You should not use the Get-AzureRmNetworkSecurityGroup cmdlet. This cmdlet gets an NSG object. You would use this object to make changes to the NSG.

You should not use the Get-AzureRmNetworkProfile cmdlet. You should use this cmdlet to retrieve a top-level network profile.

You should not use the az network nic show-effective-route-table command. This command is useful for getting the effective routing rules applied to a network interface, which also affect the communication flow.

You should not use the az network nic list command. You should use this command to list all the NICs in a resource group.

References (click to expand)


Home / Microsoft / AZ-100 / Question 76

Question 76

You are asked to deploy a virtual machine (VM) in your Azure subscription. This VM must be configured with a static IP address for connectivity to some legacy applications.

You need to configure the VM to support a static IP address.

What are two ways to achieve your goal? Each correct answer presents a complete solution.

Answers


Explanation (click to expand)

When configuring a static IP address for an Azure VM, there are three supported options for doing so. One option is to use the New-AzureRmNetworkInterface with the -PrivateIPAddress switch. The second is to set the IP address after the VM has been created in the Azure Portal. A third option is to use the Azure CLI and the az network nic create command.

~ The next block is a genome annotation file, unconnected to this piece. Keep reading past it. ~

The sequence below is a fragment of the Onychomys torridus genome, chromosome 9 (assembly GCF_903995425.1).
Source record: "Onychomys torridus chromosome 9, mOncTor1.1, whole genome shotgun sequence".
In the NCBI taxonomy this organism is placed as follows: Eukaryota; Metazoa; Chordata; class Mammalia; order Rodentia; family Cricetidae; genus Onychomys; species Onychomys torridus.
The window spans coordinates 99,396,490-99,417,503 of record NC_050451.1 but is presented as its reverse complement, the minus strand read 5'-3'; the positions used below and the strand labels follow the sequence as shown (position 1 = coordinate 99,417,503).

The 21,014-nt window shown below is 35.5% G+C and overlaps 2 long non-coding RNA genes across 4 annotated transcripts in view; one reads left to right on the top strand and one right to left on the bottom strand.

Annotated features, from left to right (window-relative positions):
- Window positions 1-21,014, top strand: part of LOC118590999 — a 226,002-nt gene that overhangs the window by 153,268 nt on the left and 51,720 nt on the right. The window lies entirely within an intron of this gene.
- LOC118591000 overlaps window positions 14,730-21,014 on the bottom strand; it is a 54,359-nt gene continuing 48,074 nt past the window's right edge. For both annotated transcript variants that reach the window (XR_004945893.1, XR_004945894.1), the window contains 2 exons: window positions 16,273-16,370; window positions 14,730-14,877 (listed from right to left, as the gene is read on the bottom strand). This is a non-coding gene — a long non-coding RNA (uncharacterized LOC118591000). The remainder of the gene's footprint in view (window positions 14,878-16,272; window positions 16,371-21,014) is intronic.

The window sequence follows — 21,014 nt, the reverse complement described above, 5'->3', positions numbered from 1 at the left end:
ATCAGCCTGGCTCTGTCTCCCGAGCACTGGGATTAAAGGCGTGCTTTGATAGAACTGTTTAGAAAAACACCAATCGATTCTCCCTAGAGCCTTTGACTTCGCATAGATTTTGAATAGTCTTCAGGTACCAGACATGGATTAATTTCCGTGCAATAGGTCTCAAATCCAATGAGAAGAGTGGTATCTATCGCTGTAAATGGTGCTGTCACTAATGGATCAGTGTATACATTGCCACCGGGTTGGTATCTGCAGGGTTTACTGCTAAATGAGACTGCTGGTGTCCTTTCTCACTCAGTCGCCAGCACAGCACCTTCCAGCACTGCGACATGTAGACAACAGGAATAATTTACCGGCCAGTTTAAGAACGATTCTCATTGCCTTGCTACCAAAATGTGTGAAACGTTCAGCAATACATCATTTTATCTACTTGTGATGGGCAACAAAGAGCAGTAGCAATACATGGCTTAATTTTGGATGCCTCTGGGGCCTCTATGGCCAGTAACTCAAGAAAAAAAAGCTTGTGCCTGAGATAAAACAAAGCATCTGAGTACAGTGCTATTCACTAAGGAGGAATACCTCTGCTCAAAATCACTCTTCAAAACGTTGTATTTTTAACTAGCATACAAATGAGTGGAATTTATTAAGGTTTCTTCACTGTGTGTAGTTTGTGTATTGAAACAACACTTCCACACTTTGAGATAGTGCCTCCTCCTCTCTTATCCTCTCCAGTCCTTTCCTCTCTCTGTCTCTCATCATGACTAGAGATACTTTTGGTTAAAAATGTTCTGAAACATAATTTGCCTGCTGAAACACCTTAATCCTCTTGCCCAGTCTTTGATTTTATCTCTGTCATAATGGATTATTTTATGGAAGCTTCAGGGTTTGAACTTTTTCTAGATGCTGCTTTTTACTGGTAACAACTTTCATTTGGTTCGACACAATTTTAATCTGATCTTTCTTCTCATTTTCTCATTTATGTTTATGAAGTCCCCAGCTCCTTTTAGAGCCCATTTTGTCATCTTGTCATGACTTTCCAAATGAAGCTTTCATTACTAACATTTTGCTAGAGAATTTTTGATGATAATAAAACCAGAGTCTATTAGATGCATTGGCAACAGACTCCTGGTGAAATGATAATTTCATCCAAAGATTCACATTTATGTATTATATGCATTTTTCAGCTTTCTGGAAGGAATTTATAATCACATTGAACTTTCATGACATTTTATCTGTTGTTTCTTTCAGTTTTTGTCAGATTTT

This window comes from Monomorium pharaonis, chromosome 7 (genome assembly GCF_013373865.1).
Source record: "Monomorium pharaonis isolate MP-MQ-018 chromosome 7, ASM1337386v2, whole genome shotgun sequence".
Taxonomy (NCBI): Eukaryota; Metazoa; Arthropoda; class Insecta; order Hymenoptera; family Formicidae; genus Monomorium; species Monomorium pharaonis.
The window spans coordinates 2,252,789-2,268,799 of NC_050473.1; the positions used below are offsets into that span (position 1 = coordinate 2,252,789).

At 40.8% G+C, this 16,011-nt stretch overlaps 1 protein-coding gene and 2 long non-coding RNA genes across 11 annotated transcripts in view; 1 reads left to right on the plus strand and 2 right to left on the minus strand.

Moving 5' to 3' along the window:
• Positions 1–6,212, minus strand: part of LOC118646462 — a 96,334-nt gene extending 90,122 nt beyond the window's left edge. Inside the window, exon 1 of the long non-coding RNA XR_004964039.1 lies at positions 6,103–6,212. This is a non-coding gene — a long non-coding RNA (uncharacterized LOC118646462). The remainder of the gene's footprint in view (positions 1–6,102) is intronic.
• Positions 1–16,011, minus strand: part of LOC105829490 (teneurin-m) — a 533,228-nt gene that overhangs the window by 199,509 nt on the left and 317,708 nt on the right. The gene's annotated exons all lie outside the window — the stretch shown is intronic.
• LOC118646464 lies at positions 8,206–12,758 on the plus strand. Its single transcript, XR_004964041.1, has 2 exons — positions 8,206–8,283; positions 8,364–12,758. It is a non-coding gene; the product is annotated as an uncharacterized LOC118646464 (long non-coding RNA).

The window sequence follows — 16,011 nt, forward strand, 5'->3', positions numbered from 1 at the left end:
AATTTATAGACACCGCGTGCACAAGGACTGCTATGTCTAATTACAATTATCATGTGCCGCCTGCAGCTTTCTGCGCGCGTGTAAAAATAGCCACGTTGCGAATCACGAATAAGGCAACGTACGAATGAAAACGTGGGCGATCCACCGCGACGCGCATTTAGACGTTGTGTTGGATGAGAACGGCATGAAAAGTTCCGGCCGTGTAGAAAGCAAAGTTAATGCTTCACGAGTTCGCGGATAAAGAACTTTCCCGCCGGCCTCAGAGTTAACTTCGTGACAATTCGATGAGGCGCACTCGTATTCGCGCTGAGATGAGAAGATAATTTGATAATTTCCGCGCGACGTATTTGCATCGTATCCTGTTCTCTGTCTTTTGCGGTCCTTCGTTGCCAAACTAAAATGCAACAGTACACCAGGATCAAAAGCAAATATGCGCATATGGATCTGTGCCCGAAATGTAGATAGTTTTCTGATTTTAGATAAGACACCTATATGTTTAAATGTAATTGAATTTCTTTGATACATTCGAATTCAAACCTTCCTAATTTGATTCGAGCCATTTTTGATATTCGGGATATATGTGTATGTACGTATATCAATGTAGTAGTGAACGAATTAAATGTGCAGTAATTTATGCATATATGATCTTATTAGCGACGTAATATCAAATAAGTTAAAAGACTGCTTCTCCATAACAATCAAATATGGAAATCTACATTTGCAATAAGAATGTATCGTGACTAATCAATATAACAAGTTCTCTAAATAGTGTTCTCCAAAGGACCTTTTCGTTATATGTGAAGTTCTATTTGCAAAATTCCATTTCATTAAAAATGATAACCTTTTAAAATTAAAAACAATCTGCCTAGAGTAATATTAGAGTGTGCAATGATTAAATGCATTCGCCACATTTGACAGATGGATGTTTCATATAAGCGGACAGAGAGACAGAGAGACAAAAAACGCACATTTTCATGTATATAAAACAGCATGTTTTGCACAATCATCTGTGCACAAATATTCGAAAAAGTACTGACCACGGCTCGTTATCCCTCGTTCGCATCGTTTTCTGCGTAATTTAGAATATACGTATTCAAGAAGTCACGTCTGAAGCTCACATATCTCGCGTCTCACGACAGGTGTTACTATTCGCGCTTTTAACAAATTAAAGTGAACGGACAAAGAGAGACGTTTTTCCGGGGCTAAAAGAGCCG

You should not use the Add-AzureRmVMNetworkInterface cmdlet. This cmdlet is used to add a network interface to an existing VM but does not have options for configuring static IP addresses.

You should not use the Set-AzureRmNetworkInterface cmdlet. This cmdlet can be used to set a static IP address, but it must be used in conjunction with other cmdlets to complete the action.

References (click to expand)

Similar questions


Home / Microsoft / AZ-100 / Question 77

Question 77

You are asked to configure Azure virtual machine (VM) connectivity between two virtual networks (VNets) in the same Azure Resource Group.

The solution must support an application that requires connectivity using IPv6 and may not fall back to IPv4 for compliance reasons within the application being hosted. The application must also support IPv6 clients on the public Internet.

You need to implement these requirements.

What three actions should you perform? Each correct answer presents part of the solution.

Answers


Explanation (click to expand)

Within Azure IPv6 is supported but is limited to certain restrictions and requires carful configuration and planning. In this case you should add an IPv6 endpoint to each VM in the application because IPv6 address are not added by default and must be explicitly defined.